Maine hospital slashes transfusions, reducing patient risk, costs
In late 2006, Dr. Irwin Gross approached administrators at Eastern Maine Medical Center with an idea to curb inappropriate blood transfusions, improve patient outcomes and save money.
Like many hospitals, the 357-bed facility in Bangor transfused too much blood and did it too often, said Gross, who then practiced in an independent pathology group and served as medical director of the hospital’s blood bank. Transfusion thresholds varied widely and more education was needed to inform physicians about evidencebased practices and the risks tied to transfusing blood.
“This was a rare opportunity to achieve better care and reduce costs at the same time,” Gross said.
Hospitals have taken a closer look at their blood management protocols over the past decade as research indicates transfusions in many cases do more harm than good. Patients face serious risks, including transfusion-related acute lung injury, respiratory distress following transfusion and suppressed immunity, said Dr. Jeffrey Rohde, an assistant professor of internal medicine at the University of Michigan, Ann Arbor.
Rohde was the lead author of a JAMA article published in April that found patients who received more red blood cell transfusions were more likely to develop healthcare-associated infections than patients who received fewer transfusions.
Professional organizations have set suggested guidelines for hemoglobin levels, the main metric used to determine when transfusion is appropriate. But hospitals’ and physicians’ acceptance of those thresholds is often inconsistent, Rohde said.
Transfusions also have been targeted by the Choosing Wisely campaign, an effort spearheaded by the ABIM Foundation to prevent unnecessary tests and procedures. A number of participating professional societies, including the American Association of Blood Banks and the Society of Hospital Medicine, have recommended “adhering to a restrictive transfusion strategy.”
The most effective way to reduce transfusions is through a patient blood management program, said Dr. Sally Campbell-Lee, medical director of transfusion medicine at the University of Illinois Hospital in Chicago and a member of HHS’ Advisory Committee on Blood and Tissue Safety and Availability.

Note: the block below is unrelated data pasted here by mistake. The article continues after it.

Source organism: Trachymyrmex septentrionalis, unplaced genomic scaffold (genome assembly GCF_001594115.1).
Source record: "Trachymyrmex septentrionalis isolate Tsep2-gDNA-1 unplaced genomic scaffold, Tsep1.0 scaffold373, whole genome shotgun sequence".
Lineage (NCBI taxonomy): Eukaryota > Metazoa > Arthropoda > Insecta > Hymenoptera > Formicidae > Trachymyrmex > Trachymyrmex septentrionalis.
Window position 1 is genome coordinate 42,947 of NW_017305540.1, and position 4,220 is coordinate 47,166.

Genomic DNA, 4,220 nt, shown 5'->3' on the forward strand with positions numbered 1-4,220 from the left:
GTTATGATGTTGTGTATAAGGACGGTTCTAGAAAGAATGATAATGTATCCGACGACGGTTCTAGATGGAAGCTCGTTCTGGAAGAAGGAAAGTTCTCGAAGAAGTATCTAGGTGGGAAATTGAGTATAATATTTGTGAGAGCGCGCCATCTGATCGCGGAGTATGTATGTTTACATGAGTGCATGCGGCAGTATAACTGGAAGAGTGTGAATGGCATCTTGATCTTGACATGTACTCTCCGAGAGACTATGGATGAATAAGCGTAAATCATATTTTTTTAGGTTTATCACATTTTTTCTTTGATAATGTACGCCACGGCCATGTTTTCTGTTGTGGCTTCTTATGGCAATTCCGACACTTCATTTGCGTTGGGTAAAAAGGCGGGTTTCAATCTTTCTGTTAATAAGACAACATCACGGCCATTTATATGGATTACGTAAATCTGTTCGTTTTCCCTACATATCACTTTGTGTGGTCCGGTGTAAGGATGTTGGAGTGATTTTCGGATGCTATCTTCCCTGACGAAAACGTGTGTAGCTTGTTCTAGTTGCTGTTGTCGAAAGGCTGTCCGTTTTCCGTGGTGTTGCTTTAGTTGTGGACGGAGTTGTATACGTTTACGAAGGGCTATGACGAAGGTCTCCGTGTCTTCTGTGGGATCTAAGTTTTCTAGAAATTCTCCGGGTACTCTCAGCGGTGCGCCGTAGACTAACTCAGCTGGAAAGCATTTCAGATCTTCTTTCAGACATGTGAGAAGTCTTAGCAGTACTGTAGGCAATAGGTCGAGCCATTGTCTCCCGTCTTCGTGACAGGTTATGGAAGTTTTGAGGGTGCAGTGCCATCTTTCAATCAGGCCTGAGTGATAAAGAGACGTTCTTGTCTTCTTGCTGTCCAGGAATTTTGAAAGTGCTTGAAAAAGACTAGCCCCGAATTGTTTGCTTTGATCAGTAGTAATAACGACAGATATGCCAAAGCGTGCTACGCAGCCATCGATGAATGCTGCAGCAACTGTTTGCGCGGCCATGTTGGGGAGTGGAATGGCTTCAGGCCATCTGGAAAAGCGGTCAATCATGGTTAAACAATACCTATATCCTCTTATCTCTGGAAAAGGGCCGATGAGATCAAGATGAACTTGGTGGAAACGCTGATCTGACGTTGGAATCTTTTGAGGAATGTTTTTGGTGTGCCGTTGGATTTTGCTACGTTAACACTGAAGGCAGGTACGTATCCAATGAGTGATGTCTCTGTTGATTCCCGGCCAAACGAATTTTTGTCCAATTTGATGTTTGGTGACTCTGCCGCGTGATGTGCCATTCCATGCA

That’s the approach Gross outlined for Eastern Maine administrators in 2006: The hospital would launch a robust blood management program and he would take the job as head of the program. The hospital’s leaders gave the nod and the program started in 2007.
Eastern Maine’s program uses multiple levers to encourage appropriate use of transfusion, including ongoing physician education and alerts embedded in the computerized physician-order entry system. For instance, if a physician orders a unit of blood for a patient whose hemoglobin levels are outside the hospital’s usual thresholds, an alert is triggered. The CPOE system also made it more difficult for physicians to order more than one unit of blood at a time, a common practice that Gross says contributes greatly to overuse.
“CPOE alone won’t change practice, but it’s a tool that can reinforce and hardwire the principles of blood man- agement,” he said.
Gross and his team also created a transfusion report card so physicians can see how they compared to their colleagues, a step that helped drive down unneeded clinical variation.
In the years since the program began, the number of red blood cell transfusions at Eastern Maine plummeted nearly 60%. Use of platelets and plasma fell 50% and 75%, respectively. And those reductions came with no significant change in clinical services, Gross said.
The percentage of preferred singleunit orders grew from 55% to almost 90%, and the hospital’s target hemoglobin level for transfusion fell from 8.5 to 7.8. The hospital also has seen improvements in lengths of stay that Gross says are attributable to the program.
On the financial side, blood acquisition costs have fallen by $1.6 million annually. For cardiac surgery alone, costs per case have dropped 10%.
Dr. Mark Brown, chief of pediatrics and head of newborn medicine at Eastern Maine, said the blood management program has had a transformative effect on blood usage and patient outcomes. He is working with Gross to develop a version for the neonatal intensive-care unit. “I’m constantly surprised that more hospitals aren’t doing this,” Gross said. “It fulfills all three corners of the Triple Aim triangle.”